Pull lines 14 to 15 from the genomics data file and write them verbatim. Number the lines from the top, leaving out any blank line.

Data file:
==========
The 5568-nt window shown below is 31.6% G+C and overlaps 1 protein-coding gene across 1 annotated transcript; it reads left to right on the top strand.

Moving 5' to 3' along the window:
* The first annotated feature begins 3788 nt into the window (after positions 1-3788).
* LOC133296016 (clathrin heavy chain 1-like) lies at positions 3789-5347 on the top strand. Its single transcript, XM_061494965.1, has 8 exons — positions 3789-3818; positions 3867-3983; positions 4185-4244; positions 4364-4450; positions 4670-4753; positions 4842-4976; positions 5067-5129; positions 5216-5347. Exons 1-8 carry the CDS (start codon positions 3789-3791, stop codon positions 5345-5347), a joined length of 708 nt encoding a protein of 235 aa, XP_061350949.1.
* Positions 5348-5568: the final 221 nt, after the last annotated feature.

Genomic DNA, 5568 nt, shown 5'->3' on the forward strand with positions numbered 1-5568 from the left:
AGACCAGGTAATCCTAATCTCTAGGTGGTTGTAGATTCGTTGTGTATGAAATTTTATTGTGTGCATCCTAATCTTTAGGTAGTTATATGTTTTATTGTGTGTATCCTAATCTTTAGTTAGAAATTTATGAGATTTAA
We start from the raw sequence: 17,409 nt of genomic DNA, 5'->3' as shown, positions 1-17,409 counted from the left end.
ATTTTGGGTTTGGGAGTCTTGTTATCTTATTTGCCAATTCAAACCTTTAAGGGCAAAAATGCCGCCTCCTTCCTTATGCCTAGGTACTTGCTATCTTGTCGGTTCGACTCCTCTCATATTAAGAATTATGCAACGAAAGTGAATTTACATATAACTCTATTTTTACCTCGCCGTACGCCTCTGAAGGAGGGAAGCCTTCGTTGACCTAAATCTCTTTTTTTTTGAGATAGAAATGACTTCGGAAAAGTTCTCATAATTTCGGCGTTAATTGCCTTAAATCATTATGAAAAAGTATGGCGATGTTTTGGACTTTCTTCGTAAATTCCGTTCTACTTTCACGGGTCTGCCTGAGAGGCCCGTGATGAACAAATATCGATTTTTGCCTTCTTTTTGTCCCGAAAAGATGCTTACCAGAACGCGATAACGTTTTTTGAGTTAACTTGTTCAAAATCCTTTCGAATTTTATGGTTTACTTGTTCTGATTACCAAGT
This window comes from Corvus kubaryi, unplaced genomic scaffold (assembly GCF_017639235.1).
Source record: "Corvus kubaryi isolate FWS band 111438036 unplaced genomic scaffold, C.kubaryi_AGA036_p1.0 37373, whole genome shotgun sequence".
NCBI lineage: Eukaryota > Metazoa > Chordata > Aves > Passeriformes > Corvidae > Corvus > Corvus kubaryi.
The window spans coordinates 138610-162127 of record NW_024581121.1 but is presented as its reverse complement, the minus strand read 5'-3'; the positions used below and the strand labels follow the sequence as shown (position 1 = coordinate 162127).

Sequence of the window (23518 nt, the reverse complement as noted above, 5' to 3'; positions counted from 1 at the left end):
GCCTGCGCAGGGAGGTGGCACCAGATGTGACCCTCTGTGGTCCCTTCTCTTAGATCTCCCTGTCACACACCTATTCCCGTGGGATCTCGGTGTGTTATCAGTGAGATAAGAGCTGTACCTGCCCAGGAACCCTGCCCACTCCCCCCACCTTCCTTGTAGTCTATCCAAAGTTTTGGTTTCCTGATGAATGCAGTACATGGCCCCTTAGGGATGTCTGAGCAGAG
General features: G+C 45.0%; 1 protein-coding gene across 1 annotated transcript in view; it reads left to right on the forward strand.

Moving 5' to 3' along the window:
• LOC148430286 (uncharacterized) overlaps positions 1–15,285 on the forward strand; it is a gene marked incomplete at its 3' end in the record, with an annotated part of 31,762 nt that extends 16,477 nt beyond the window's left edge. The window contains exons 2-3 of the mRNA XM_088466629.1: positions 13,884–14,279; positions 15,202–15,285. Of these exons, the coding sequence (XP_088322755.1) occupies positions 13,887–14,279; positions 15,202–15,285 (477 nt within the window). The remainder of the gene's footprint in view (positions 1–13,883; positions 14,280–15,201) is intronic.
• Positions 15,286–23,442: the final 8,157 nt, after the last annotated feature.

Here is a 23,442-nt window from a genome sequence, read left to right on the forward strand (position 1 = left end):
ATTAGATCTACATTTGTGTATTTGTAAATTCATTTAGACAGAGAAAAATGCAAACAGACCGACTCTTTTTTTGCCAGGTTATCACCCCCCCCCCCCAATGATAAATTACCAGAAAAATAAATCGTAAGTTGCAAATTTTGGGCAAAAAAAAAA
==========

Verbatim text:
Sequence of the window (23518 nt, the reverse complement as noted above, 5' to 3'; positions counted from 1 at the left end):
GCCTGCGCAGGGAGGTGGCACCAGATGTGACCCTCTGTGGTCCCTTCTCTTAGATCTCCCTGTCACACACCTATTCCCGTGGGATCTCGGTGTGTTATCAGTGAGATAAGAGCTGTACCTGCCCAGGAACCCTGCCCACTCCCCCCACCTTCCTTGTAGTCTATCCAAAGTTTTGGTTTCCTGATGAATGCAGTACATGGCCCCTTAGGGATGTCTGAGCAGAG